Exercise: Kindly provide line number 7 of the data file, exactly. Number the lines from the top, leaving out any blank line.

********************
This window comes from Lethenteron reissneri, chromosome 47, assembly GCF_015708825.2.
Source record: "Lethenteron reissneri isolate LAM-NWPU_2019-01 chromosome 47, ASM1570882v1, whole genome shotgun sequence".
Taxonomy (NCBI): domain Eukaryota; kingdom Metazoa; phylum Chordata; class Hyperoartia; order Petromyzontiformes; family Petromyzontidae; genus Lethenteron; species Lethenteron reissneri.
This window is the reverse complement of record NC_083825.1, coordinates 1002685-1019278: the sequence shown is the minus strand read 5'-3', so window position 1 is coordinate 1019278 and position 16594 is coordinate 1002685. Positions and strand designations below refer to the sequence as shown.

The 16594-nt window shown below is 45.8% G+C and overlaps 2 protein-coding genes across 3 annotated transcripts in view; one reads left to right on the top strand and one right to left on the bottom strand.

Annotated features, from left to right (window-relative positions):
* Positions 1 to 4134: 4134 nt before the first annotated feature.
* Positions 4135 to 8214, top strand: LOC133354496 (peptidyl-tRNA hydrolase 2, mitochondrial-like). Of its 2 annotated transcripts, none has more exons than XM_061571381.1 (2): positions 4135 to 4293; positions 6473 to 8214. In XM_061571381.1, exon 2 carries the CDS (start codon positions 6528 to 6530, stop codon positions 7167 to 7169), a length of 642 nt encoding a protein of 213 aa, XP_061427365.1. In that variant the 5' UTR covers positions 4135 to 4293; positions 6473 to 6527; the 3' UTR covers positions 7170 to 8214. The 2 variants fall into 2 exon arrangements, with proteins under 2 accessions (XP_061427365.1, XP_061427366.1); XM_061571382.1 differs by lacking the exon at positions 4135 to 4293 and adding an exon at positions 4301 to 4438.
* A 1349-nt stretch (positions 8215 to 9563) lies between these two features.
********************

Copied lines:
* Positions 1 to 4134: 4134 nt before the first annotated feature.